The Face of Rural Mexico

By David Schmidt

San Juan Coatzóspam, Oaxaca, Mexico

“The highway hasn’t done a thing to benefit this town. It just takes and takes from our community, leaving nothing in return.” Juán Juárez was describing some of the most radical changes seen by his town of San Juan Coatzóspam since the Spanish conquest. The construction of a highway through this Mixtec Indian population of Oaxaca, Mexico, coincided with the signing of NAFTA, and both would transform the formerly self-sufficient community into a culturally deteriorating town entirely dependent on the outside world.

The story of Coatzóspam is the other migration story — a story of migration, not from Mexico to the US, but rather from the countryside to the city. It is also an Everyman Tale — one that has repeated itself countless times in recent history.

While it would be unwise to idealize life in Coatzóspam before the advent of NAFTA, the town did enjoy a certain degree of stability, owing to several factors. Unlike many indigenous communities in Southern Mexico that have been completely disenfranchised, the people of Coatzóspam have fiercely guarded a tradition of shared land ownership. This coincided in town history with a strong sense of social cohesion among residents. Countless times in the memorable past, the entire town would be called together by the blowing of a conch shell to resolve a dispute, join in communal work or defend the territory from invading neighbors. This local unity lent the residents of the town a strong sense of pride in their identity as Mixtec people.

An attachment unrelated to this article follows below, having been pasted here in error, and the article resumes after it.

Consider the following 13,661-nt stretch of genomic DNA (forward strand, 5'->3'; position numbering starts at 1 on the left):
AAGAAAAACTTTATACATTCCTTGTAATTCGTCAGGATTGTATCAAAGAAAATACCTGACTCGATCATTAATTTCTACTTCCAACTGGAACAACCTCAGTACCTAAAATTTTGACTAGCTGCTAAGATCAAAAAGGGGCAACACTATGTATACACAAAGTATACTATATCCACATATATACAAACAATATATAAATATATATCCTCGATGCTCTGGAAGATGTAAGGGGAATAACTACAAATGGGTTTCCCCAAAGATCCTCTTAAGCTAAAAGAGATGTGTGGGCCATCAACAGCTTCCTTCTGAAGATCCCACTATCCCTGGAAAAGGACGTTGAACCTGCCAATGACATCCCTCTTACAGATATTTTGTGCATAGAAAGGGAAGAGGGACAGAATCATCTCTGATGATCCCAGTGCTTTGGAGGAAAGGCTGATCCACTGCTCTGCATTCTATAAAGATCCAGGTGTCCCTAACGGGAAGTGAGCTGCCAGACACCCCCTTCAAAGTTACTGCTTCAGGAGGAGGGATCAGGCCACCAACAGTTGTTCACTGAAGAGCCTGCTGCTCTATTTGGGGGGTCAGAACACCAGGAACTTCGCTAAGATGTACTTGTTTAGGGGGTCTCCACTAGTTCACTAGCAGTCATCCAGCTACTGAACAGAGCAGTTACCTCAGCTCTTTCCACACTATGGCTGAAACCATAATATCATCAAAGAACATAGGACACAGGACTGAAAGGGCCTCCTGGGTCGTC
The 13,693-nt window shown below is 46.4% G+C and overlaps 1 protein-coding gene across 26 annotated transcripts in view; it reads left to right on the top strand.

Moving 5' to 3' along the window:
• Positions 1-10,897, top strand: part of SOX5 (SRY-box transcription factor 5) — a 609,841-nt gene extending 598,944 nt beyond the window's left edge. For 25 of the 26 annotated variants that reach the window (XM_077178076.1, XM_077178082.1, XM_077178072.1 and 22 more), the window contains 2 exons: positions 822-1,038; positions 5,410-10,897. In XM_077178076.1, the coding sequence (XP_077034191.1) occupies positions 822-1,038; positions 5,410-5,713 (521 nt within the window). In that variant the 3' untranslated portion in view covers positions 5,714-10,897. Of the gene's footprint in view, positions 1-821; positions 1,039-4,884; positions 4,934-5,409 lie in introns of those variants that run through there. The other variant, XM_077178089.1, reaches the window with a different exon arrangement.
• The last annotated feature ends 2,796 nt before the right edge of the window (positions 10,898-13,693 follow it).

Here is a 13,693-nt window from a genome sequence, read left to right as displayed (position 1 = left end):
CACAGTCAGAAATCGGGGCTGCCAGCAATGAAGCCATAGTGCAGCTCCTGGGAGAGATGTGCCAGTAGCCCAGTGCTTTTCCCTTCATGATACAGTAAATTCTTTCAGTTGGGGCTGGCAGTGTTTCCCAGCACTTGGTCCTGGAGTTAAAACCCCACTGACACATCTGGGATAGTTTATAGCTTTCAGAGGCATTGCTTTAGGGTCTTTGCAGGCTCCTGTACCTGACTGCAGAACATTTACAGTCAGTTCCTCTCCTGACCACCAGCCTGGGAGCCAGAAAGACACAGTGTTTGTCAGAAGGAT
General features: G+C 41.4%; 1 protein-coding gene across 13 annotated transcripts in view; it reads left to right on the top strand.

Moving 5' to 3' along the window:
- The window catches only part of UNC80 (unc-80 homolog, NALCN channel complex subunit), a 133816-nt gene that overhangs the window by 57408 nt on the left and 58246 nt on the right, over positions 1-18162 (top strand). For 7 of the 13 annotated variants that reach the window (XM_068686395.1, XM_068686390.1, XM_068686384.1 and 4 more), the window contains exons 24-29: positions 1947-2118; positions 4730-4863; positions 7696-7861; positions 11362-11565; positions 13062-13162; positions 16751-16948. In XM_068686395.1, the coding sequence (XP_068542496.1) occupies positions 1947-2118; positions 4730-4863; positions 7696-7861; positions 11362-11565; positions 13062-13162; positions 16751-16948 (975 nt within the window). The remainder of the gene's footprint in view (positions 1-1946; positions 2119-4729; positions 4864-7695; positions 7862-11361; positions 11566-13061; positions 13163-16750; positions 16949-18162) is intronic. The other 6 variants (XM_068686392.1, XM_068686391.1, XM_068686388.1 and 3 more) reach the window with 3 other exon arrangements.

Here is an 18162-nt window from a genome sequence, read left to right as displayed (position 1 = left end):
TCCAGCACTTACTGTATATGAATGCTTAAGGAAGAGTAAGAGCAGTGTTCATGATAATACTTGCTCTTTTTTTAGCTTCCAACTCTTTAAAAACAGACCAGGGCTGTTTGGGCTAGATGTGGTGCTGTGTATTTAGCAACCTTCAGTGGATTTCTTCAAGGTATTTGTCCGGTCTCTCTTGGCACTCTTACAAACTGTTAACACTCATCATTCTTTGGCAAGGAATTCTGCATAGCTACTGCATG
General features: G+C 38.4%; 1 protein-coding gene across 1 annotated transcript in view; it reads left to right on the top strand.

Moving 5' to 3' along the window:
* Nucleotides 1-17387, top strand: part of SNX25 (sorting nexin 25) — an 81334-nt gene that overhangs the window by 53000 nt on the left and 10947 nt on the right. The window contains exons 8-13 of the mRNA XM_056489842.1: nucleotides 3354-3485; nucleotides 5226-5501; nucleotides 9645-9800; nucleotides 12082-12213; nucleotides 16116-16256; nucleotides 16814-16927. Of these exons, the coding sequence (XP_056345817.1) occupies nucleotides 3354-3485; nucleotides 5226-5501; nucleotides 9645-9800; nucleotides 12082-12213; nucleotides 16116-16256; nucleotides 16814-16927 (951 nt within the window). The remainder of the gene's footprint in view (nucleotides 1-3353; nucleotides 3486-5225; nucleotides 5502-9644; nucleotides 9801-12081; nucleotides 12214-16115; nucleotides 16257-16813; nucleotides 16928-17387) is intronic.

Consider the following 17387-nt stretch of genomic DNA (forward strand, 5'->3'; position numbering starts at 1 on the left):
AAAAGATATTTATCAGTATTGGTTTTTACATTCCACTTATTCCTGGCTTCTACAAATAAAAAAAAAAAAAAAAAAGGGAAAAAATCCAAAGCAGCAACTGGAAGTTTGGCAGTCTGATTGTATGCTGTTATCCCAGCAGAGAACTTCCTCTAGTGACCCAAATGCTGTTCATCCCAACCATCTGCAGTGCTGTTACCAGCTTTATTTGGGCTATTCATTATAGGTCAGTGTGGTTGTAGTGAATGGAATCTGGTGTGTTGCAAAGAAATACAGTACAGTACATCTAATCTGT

Likely the greatest source of economic stability was the Mexican Coffee Institute, known by the Spanish acronym INMECAFE. Affiliated with the International Coffee Organization (ICO), this nationwide intermediary between small producers and purchasers guaranteed farmers a minimum price of 3.50 pesos ($0.35 USD) per kilo. Should the price rise, INMECAFE paid farmers the difference. “The stability in price kept us working on a steady basis,” states Juán Juárez. “And when the price would rise, we worked even harder!” In addition, the institute provided farmers with an annual credit of 20% of anticipated harvest, to be repaid in coffee beans. “Nobody got rich farming coffee. With hard work and the support of the rest of the town, however, it was possible to support a family,” states Juárez.

The sudden changes coinciding with the signing of NAFTA would prove devastating to this fragile stability. The first major blow dealt was the dissolution of INMECAFE, a move that Mexican and American governments had been building up to in the preceding years of neo-liberal policies. Farming coffee became a gamble. The price plunged, and several farmers abandoned their fields within the first year, after which the price rose to 35 pesos per kilo at one point. “The few farmers who kept producing made out great,” says Juárez, “but only at the expense of those who lost.” The completion of the new highway facilitated the subsequent mass exodus of farmers to the city in search of stable income